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How Can Released State Test Items Support Interim Assessment Purposes in an Educational Crisis?

State testing programs regularly release previously administered test items to the public. We provide an open-source recipe for state, district, and school assessment coordinators to combine these items flexibly to produce scores linked to established state score scales. These would enable estimation of student score distributions and achievement levels. We discuss how educators can use resulting scores to estimate achievement distributions at the classroom and school level. We emphasize that any use of such tests should be tertiary, with no stakes for students, educators, and schools, particularly in the context of a crisis like the COVID-19 pandemic. These tests and their results should also be lower in priority than assessments of physical, mental, and social–emotional health, and lower in priority than classroom and district assessments that may already be in place. We encourage state testing programs to release all the ingredients for this recipe to support low-stakes, aggregate-level assessments. This is particularly urgent during a crisis where scores may be declining and gaps increasing at unknown rates.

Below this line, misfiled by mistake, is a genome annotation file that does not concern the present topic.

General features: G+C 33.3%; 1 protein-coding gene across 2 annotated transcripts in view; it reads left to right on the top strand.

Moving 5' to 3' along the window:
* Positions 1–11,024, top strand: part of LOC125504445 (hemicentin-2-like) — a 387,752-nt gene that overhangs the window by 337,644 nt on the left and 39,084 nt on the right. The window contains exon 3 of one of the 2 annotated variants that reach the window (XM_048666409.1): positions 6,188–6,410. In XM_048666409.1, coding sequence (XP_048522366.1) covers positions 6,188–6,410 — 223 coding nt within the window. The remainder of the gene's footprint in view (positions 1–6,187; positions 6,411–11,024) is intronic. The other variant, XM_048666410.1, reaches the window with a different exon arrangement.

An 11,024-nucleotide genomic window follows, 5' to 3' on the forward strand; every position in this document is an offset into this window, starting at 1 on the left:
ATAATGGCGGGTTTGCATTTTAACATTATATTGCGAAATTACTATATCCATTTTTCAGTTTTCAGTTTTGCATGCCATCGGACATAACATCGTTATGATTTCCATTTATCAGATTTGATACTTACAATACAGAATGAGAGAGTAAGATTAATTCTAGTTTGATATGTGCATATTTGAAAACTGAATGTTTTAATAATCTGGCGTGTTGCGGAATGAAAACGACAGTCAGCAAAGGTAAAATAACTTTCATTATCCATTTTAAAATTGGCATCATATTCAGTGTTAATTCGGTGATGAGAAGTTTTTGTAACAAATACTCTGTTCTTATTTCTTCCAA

achievement levels, COVID-19, interim assessment, item maps, item response theory, psychometrics, state testing
Education level
Document Object Identifier (DOI)

EdWorkingPaper suggested citation:

Klugman, Emma M., and Andrew D. Ho. (). How Can Released State Test Items Support Interim Assessment Purposes in an Educational Crisis?. (EdWorkingPaper: -292). Retrieved from Annenberg Institute at Brown University:

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